Shortlisted for NOA prize

Painting 'Geothermal unrest' 61 x 76cm oil on canvas has been shortlisted for the prestigious NOA (National open art) Prize. This piece was inspired by my time in Iceland in 2016.

Geothermal unrest

Artist Interview

Cornwall has always provided the bewitching backdrop for Amy Albright’s journey as an artist. The abstract landscape painter grew up near Lostwithiel, studied in Falmouth and had her first solo exhibition in Newlyn. In the first of our new Artists & Makers series, we catch up to talk about her inspirations, experimental style and favourite Cornish views…

How did you become an artist?
It sounds clichéd but it’s what I always wanted to do, from a young age I loved to create. I used to love going on nature walks and coming home with pockets full of shells and seeds. I toyed with graphic design for a while, but it was painting that excited me and I chose to study Fine Art. I had a fantastic tutor at University College Falmouth and went on to win the Midas Award when I graduated, which gave me a head start into the competitive art world. My first solo exhibition was at the Newlyn Art Gallery a year later and it went from there.

Can you sum up your work in a sentence?
Experimental, evocative and ethereal; abstract, landscape oil paintings.

What’s your ideal working environment?
My studio at Krowji (the shared creative space near Redruth) suits me perfectly. I like having other creative people doing their thing near by. I once worked next to a corporate office and it just didn’t feel right! At Krowji I have a big open studio, with lots of floor space, lots of natural light, a good sound system and a café on site for treats.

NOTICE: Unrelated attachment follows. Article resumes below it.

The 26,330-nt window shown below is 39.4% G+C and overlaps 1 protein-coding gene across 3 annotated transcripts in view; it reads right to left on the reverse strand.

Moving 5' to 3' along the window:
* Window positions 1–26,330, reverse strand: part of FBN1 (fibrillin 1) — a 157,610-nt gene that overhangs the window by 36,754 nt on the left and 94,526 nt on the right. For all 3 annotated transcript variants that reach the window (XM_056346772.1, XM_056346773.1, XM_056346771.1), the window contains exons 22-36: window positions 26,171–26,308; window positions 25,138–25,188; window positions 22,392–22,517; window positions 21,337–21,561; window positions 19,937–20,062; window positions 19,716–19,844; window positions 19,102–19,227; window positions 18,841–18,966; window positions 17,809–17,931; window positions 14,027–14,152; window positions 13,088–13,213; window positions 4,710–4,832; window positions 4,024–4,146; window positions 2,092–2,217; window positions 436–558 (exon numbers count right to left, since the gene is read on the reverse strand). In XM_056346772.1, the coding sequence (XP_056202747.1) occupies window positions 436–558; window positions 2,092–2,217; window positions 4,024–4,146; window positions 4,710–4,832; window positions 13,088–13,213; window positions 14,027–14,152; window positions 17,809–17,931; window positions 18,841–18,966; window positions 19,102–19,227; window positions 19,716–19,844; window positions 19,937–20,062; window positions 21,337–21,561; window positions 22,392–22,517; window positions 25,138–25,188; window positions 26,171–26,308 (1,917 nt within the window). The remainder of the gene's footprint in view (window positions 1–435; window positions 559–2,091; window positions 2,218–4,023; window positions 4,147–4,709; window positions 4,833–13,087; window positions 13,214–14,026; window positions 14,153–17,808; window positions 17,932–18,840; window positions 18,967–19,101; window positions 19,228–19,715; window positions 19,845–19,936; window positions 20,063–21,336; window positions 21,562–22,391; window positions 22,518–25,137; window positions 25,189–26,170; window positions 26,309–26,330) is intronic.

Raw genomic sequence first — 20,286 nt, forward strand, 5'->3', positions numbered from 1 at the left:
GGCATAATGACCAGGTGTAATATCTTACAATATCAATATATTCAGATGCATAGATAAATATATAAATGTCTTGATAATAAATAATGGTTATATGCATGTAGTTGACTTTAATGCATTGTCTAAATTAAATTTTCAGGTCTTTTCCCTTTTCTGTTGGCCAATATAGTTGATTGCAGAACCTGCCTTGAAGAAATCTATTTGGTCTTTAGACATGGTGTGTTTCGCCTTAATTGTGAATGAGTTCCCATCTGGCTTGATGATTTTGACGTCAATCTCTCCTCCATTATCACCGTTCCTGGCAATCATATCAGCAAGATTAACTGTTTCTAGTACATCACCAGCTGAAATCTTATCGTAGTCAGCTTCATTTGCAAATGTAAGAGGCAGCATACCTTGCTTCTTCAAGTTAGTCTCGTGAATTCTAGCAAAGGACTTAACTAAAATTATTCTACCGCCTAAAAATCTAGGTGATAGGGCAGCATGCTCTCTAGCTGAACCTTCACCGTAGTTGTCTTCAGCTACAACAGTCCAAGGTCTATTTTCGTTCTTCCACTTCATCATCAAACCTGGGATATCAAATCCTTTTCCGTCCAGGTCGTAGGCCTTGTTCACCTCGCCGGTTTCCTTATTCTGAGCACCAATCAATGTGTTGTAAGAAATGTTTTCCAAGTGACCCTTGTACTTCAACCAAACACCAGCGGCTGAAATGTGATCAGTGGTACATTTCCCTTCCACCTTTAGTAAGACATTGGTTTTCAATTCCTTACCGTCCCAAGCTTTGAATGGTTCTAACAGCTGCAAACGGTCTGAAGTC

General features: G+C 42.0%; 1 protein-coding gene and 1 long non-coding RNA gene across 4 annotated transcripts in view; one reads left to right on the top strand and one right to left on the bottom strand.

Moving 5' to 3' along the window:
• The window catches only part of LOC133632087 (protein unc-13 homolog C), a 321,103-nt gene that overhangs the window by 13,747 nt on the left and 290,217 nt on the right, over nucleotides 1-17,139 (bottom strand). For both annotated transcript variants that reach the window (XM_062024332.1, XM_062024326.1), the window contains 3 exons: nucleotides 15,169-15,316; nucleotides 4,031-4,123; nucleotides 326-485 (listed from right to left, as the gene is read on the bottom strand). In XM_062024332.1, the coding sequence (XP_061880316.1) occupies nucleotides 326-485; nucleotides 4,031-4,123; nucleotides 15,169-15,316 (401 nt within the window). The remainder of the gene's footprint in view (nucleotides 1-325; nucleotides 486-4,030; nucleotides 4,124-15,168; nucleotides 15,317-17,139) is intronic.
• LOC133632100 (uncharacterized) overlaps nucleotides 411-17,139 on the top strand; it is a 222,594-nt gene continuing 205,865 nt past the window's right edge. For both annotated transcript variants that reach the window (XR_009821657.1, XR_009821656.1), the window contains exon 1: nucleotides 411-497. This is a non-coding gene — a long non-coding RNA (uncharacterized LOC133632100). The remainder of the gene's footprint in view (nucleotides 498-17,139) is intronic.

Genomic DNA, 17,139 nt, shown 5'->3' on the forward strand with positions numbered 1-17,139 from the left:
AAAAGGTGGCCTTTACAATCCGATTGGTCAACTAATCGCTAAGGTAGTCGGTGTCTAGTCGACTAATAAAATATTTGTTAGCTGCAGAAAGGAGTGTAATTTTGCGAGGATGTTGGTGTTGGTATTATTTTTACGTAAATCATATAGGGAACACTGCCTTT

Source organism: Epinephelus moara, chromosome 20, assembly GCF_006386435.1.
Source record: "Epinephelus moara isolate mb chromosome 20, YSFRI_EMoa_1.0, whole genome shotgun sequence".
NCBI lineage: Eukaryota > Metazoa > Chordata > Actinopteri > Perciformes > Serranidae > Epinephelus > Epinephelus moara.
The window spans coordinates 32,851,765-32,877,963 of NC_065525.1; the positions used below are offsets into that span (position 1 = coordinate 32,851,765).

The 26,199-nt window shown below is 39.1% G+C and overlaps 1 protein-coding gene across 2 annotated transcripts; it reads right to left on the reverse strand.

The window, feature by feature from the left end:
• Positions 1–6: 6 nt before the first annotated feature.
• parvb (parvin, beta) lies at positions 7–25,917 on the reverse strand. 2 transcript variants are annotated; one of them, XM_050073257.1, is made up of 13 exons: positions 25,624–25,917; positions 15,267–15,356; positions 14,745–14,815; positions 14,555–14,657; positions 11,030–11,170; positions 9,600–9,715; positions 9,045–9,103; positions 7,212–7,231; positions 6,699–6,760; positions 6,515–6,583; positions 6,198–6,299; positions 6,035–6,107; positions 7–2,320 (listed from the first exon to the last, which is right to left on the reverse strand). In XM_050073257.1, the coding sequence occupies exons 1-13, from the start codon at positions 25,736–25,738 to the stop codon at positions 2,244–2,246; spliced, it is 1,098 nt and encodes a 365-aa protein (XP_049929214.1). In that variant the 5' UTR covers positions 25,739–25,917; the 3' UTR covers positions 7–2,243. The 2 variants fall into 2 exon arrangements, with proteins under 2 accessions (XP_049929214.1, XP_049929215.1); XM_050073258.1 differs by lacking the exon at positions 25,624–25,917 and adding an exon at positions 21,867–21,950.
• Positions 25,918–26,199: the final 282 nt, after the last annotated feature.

Tell us a little bit about your inspiration and process
I work on lots of paintings at once, building up layer upon layer of thin oil paint, mixed with glazes and other mediums. I look at lots of different sources, including my own photographs and drawings. I have a rough idea when I start a painting and tend to limit my colour palette but it is an organic process, when the painting starts, original ideas get lost and new ones arise and the paintings evolve over time. The hardest part is knowing when to stop!

Your work obviously draws on the landscape. What are your favourite Cornish views?
Trelissick in Feock is a favourite, I enjoy the meadow walk with views of the river Fal and sweeping green hills all around. I also love the north coast, in particular Harlyn Bay beach and the rugged coastline around Chapel Porth near St Agnes.

What are you working on now?
I am building up a series of paintings loosely inspired by the areas where land and water meet, a theme I have been working with for some time now. I am also about to start work on a large commission for a vineyard owner in southern Italy.

Where can we see your work this year?
I have a feature exhibition at Artwave West, gallery in Dorset in April and another show in Falmouth at Beside the Wave Gallery in March. I’ll also be participating in this year’s Open Studios Cornwall event, from 27 May – 4 June.

Can you teach us please?
Yes of course! I am a tutor at St Ives School of Painting, which I love, there is something very magical about working at the Porthmeor studios. I also run one-day ‘Experimental Painting in Layers’ workshops from my studio at Krowji. It’s suitable for all abilities and is a great way to learn a new, unique approach to oil painting (email Amy for details on: aklalbright@hotmail.com)

Do you have a favourite painting of yours or one that holds strong memories?
One of my favourites is Deep Sea Dance, a large painting I did a few years ago for the largest floating art collection in the world — on board the P&O cruise ship Britannia. It was my first commission, after having my little boy Henry, and was nearly two metres long. I just loved being back in studio and creating something I knew would be floating around the world. I have great memories of making that painting.

And finally, if you could magically transport one piece of artwork in the world to a wall in your home, what would it be? 
This is tricky! But I’d say Snow Storm – Steam-Boat off a Harbour’s Mouth, by JMW Turner. This painting has incredible energy, you feel as though you are moving into the storm when you look at it, it is very moving.
Interview with Sophie Baker, from Muddy Stilettos Cornwall

Photography by Ruaidhri Marshall

London Exhibition